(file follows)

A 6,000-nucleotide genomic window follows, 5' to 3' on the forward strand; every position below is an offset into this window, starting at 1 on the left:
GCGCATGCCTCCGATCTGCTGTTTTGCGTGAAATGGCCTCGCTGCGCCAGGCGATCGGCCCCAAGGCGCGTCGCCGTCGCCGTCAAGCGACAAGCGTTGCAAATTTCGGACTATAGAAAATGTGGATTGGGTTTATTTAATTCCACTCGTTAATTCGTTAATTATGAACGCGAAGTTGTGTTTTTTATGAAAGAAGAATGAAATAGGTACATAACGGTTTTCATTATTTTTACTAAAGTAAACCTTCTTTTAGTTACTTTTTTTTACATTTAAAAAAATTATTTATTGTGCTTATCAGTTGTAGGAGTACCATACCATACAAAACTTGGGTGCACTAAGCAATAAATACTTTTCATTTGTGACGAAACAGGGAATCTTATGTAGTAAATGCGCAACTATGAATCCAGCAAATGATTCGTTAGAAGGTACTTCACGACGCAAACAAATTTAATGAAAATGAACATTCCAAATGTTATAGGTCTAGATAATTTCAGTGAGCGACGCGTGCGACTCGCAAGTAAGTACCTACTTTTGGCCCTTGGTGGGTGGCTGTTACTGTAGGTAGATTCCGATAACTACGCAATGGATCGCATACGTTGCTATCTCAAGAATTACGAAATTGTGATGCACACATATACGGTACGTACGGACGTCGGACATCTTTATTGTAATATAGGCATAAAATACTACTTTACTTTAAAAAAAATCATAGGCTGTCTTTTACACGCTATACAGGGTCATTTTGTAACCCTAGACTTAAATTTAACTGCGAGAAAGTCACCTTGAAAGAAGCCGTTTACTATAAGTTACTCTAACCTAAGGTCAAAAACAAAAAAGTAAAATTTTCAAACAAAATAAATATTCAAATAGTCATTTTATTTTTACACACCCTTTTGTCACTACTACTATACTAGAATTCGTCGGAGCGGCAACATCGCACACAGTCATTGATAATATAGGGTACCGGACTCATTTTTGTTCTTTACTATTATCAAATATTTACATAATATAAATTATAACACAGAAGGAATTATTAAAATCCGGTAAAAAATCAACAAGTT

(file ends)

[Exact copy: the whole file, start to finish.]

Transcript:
A 6,000-nucleotide genomic window follows, 5' to 3' on the forward strand; every position below is an offset into this window, starting at 1 on the left:
GCGCATGCCTCCGATCTGCTGTTTTGCGTGAAATGGCCTCGCTGCGCCAGGCGATCGGCCCCAAGGCGCGTCGCCGTCGCCGTCAAGCGACAAGCGTTGCAAATTTCGGACTATAGAAAATGTGGATTGGGTTTATTTAATTCCACTCGTTAATTCGTTAATTATGAACGCGAAGTTGTGTTTTTTATGAAAGAAGAATGAAATAGGTACATAACGGTTTTCATTATTTTTACTAAAGTAAACCTTCTTTTAGTTACTTTTTTTTACATTTAAAAAAATTATTTATTGTGCTTATCAGTTGTAGGAGTACCATACCATACAAAACTTGGGTGCACTAAGCAATAAATACTTTTCATTTGTGACGAAACAGGGAATCTTATGTAGTAAATGCGCAACTATGAATCCAGCAAATGATTCGTTAGAAGGTACTTCACGACGCAAACAAATTTAATGAAAATGAACATTCCAAATGTTATAGGTCTAGATAATTTCAGTGAGCGACGCGTGCGACTCGCAAGTAAGTACCTACTTTTGGCCCTTGGTGGGTGGCTGTTACTGTAGGTAGATTCCGATAACTACGCAATGGATCGCATACGTTGCTATCTCAAGAATTACGAAATTGTGATGCACACATATACGGTACGTACGGACGTCGGACATCTTTATTGTAATATAGGCATAAAATACTACTTTACTTTAAAAAAAATCATAGGCTGTCTTTTACACGCTATACAGGGTCATTTTGTAACCCTAGACTTAAATTTAACTGCGAGAAAGTCACCTTGAAAGAAGCCGTTTACTATAAGTTACTCTAACCTAAGGTCAAAAACAAAAAAGTAAAATTTTCAAACAAAATAAATATTCAAATAGTCATTTTATTTTTACACACCCTTTTGTCACTACTACTATACTAGAATTCGTCGGAGCGGCAACATCGCACACAGTCATTGATAATATAGGGTACCGGACTCATTTTTGTTCTTTACTATTATCAAATATTTACATAATATAAATTATAACACAGAAGGAATTATTAAAATCCGGTAAAAAATCAACAAGTT